Now in British English we have something similar called a glottal T and there are usually two ways of saying the T.

So if you heard me the first time I said "that I've"

so there that is called a true T where you actually hear the T sound.

Now remember Emma used an American accent here

and she said "that I've" so a glottal T in British English is where you don't hear the T but there is a sound there.

It's more to do with the stopping of the air so I could say "that I've".

So you don't hear the T but i'm stopping the air from coming out of my mouth

and then it's released so it's quite subtle, but you do hear a difference.

So the three would be American English.

"that I've" you can have the true T "that I've" and then you have the glottal T "that I've"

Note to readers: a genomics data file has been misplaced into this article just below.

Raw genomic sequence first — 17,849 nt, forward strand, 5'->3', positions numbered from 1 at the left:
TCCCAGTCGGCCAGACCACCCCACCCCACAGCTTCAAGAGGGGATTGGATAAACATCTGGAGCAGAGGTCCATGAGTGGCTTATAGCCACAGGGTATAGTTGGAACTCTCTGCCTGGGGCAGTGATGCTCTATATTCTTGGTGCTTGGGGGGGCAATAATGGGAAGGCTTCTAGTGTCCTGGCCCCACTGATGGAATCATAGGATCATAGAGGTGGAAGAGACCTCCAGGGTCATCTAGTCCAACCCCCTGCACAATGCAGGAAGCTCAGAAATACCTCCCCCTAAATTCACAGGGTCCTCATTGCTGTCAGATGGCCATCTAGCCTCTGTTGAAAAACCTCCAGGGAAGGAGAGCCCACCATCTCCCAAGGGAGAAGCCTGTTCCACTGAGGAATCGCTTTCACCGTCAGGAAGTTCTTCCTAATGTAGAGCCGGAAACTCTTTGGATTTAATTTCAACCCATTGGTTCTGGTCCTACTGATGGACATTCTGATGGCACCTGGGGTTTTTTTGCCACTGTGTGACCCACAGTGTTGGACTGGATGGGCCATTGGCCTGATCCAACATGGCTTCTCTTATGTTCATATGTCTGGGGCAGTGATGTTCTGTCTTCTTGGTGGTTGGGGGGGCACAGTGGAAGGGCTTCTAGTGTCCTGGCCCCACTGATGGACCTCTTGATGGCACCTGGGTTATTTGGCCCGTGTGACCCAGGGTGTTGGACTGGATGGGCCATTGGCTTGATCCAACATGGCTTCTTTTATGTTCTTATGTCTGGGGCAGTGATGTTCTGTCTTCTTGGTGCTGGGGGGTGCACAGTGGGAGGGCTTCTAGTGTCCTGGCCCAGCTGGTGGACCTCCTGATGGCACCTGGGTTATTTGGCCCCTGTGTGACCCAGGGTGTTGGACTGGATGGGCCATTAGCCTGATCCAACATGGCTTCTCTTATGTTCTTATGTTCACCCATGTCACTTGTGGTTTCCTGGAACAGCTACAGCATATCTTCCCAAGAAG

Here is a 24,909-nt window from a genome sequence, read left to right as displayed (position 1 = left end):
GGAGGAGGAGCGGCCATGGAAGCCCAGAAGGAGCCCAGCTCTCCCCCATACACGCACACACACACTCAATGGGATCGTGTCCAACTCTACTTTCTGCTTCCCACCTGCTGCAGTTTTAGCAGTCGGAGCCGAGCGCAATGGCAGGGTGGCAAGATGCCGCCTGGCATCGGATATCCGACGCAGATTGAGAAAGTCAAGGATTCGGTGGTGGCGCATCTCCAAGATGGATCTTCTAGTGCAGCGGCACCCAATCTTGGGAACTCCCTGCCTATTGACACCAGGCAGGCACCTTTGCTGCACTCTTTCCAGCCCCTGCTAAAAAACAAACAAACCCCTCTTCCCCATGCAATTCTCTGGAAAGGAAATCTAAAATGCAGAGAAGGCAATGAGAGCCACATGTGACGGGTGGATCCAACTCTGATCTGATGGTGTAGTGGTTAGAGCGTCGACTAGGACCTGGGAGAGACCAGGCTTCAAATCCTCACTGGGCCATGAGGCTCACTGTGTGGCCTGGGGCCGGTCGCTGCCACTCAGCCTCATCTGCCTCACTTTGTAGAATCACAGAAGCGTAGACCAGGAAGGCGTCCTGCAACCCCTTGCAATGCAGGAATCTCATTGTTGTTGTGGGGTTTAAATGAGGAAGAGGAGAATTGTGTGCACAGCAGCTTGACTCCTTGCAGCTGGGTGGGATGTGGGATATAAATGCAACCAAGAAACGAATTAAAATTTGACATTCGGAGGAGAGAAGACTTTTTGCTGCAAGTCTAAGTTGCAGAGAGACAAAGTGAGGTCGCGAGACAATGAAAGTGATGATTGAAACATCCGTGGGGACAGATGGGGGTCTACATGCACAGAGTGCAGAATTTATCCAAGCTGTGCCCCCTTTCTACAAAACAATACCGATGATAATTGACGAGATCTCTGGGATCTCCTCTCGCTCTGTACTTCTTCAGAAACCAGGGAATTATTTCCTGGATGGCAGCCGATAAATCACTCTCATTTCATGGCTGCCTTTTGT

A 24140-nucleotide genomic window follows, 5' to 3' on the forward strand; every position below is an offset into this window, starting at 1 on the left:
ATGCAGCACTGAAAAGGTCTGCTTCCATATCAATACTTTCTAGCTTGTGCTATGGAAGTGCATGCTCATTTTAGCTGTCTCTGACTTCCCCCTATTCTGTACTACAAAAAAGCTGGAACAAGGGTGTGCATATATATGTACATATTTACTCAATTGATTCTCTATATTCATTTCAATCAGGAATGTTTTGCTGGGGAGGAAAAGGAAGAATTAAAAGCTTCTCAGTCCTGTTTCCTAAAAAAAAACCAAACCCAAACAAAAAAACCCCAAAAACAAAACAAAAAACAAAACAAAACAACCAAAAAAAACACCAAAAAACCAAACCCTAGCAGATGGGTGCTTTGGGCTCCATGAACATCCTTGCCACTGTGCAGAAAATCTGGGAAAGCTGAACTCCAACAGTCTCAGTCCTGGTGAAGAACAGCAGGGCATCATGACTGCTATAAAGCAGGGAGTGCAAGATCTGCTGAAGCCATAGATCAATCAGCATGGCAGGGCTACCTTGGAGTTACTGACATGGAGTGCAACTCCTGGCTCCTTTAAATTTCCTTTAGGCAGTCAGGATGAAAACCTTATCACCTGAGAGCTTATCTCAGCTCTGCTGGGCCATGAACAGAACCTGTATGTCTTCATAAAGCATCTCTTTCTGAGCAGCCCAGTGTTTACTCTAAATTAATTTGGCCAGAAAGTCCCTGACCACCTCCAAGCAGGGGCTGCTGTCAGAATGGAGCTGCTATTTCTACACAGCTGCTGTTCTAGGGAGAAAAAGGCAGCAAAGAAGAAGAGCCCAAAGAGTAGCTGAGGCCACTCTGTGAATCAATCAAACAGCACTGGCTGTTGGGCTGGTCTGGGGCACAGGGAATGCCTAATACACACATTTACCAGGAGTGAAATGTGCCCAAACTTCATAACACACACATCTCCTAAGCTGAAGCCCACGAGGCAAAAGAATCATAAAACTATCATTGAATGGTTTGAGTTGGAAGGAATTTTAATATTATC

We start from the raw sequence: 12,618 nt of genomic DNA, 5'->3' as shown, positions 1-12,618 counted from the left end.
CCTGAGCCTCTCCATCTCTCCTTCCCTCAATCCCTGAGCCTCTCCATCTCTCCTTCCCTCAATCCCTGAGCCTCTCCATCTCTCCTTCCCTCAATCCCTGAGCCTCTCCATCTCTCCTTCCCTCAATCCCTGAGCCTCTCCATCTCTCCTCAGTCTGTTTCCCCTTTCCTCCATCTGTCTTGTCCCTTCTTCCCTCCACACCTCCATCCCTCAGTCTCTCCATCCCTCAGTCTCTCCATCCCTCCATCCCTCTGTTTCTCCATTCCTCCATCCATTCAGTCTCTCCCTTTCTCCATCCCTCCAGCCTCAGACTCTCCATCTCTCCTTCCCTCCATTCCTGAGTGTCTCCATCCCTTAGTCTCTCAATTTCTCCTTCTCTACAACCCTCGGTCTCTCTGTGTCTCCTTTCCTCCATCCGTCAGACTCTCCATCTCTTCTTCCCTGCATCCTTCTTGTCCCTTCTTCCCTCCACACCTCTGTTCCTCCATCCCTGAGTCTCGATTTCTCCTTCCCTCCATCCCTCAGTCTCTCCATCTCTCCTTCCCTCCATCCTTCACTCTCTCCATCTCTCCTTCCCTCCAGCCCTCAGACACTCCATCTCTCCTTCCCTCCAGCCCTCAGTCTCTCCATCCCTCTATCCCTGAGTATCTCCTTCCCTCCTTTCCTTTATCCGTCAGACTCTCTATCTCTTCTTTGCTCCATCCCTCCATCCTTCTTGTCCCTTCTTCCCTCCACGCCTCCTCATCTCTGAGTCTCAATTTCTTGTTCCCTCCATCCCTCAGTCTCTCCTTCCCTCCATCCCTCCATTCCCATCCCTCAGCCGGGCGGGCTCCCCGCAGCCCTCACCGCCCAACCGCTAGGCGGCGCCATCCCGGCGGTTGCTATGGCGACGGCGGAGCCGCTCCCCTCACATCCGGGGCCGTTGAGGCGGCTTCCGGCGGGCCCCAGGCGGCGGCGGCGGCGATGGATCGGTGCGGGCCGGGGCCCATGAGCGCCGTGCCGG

so you can notice the difference there if you listen very closely.

So just to explain it a little bit further the glottal T is used when the T comes in the middle of a word

or at the end of a word.

Never at the start.

If a T is at the start of the word we always pronounce it.

So you can hear a glottal T in words such as "water".

So that's a true T where I'm pronouncing the T "water" but with a glottal T we would say "water".

So that's kind of very Cockney but it is also found in many other parts of Britain where people use a glottal T.

It's not just a London thing.

Other words such as "city" so with a true T: "city" and with the glottal T "city".

So, I'm holding in that air when I'm not pronouncing the T sound, and then I release it so "city"

It's quite in the throat, and there is a sound there so there is a sound there but you cannot hear the T

and when you have that T sound at the end of words, it might sound like this so instead of saying "light"

I would say "light" and instead of saying "right" I would say "right".